15 December 2011

The Ebb and Flow of the Tides

"First the tide rushes in, 
La la la, la la la ..."

(I don't know anybody who can sing all the lyrics to Ebb Tide. Everyone knows that first line, but what comes next? Go ahead, finish the song — before playing the video.)

There must be tides in the East River. There must be tides in the Hudson River. But when you live in New York, who knows about tides? Who cares? Tides don't impact on our lives in any way. But now the very first Internet page I open up in the morning — before The Times, before O Globo, before Facebook, before e-mail — is the Búzios tide tables page. You don't want to miss a good low tide here on Manguinhos Beach. Other Búzios beaches are so wide that you can walk ten abreast even at high tide. But our beach is narrow. When the tide is in, the water slaps high and hard against our beach wall, completely covering the sand. There's no walking on the beach unless you're willing to get good and wet. But when the tide is out, okay, then you're home free. You can structure your day. Check the tide table and you know when you can go food shopping via the beach, instead of via asphalt. You know when you can take a long walk on the beach, instead of exercising at home. And you know when you can join friends for lunch via the beach, instead of getting into the car and driving to meet them the old-fashioned way.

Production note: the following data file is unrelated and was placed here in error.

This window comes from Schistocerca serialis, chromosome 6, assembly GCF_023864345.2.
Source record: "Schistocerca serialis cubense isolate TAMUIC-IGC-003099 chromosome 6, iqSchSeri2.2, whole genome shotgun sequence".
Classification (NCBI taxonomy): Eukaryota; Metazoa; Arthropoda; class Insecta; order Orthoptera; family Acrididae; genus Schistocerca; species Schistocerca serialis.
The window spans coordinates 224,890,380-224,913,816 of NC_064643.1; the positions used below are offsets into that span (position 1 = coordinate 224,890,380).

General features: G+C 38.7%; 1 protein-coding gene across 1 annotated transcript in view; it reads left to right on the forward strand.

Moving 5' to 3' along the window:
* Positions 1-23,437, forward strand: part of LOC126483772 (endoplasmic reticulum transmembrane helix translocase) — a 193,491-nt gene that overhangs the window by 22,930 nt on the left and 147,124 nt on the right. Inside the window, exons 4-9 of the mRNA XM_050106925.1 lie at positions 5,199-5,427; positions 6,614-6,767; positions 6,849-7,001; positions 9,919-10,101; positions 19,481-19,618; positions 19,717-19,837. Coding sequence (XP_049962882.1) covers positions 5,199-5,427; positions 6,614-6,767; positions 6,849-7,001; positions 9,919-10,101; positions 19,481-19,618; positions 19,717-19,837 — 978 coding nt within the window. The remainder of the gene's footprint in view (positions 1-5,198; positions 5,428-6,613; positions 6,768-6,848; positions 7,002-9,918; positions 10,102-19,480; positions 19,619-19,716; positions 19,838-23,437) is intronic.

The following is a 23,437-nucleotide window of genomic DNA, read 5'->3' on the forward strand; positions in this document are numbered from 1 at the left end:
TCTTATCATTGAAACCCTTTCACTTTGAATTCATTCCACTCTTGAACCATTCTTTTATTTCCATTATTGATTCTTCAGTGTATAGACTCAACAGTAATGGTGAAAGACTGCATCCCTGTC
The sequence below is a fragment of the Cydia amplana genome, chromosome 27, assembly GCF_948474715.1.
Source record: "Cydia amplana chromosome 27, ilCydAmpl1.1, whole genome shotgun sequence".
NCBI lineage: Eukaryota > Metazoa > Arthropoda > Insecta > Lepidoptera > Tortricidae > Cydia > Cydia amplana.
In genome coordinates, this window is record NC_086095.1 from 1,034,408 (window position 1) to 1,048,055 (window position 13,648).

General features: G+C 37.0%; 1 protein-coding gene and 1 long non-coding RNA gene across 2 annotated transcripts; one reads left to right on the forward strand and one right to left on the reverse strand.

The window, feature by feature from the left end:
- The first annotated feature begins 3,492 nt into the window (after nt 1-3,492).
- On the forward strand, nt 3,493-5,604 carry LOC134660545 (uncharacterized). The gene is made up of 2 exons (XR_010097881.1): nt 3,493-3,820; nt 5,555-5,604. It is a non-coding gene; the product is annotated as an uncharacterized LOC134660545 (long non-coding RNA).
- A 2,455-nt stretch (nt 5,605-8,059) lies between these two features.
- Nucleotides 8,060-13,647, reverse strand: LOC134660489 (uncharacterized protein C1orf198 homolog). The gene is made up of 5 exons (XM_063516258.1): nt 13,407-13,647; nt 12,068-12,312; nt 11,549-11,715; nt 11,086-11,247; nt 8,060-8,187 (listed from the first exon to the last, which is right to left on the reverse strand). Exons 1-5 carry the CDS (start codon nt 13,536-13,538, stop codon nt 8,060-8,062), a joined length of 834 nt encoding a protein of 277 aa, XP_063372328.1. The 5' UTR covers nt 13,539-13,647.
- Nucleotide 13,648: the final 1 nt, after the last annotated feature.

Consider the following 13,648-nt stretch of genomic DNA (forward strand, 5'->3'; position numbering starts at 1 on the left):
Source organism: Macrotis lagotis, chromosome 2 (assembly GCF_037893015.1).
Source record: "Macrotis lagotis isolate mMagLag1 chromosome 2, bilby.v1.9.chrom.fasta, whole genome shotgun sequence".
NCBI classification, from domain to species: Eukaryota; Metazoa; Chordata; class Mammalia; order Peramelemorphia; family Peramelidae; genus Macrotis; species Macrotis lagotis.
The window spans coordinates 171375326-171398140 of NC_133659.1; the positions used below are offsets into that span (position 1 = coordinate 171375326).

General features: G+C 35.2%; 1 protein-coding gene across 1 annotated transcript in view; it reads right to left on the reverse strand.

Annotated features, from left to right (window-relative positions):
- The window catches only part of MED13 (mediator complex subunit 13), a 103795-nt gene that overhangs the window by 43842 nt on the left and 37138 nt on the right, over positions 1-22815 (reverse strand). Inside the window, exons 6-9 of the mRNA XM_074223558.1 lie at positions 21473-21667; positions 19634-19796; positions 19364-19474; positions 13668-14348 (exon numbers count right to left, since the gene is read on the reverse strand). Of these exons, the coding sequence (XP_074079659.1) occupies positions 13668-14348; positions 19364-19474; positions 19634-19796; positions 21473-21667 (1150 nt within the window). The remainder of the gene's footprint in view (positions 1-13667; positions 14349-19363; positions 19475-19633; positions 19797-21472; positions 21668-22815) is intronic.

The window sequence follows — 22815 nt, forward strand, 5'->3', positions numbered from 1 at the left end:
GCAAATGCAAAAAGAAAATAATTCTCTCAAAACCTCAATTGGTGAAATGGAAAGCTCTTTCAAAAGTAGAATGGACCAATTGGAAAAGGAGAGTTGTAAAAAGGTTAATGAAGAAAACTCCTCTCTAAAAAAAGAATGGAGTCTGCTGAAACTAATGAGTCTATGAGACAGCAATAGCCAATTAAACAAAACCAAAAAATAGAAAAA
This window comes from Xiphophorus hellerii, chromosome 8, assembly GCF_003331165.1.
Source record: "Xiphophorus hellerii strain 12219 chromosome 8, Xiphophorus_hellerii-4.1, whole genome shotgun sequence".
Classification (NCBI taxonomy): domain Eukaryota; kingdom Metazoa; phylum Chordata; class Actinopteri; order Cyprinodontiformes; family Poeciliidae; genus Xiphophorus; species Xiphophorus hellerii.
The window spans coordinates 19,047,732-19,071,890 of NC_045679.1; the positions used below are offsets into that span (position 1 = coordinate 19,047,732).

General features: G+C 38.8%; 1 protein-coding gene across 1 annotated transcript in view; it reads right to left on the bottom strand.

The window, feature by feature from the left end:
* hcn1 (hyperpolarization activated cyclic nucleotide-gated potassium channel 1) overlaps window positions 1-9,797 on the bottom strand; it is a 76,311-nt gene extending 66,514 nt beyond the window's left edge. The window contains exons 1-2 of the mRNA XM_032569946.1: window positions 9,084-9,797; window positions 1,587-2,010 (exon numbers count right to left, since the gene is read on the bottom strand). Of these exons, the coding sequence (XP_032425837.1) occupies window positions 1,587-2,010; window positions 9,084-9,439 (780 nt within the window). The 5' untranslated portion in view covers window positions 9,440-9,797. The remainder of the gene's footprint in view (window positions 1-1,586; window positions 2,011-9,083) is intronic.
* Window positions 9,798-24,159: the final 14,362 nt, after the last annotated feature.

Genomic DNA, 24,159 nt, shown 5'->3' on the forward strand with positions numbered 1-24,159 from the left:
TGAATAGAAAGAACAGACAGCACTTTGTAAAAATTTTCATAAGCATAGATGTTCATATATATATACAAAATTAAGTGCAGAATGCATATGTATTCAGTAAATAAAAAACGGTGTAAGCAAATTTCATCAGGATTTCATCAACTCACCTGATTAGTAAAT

For the longest time we allowed tide action to remain in the background, to be some vaguely perceived show out the window.  At low tide we watched the locals fan out in our bay and dig for cockles and small crabs. At low tide we watched the fishermen walk out to where their once-bobbing boats sat in the muddy sand, ready for repair and maintenance. At low tide we noticed that people used the beach simply as a more pleasant way to get  from here to there. When a complex of shops and restaurants opened down the beach we knew we could get there by car, on the street, in traffic. But if we waited until the tide was out we could also get there via the beach in six minutes. 

So, since we're not fishermen or born-and-bred buzianos, we had to turn to Google to find out when the tide would be low. We found a terrific tide chart at  http://www.tide-forecast.com/locations/ArmacaodosBuzios-Brazil/tides/latest  that's got a red flashing ball going up and down the bar chart with the ebb and flow of the tide. No way our newfound smarts will get us graduated from the US Coast Guard Academy — I still don't know a spring tide from a neap tide — but, in our way, we do now live by the tides. Makes us feel at peace with our environs.

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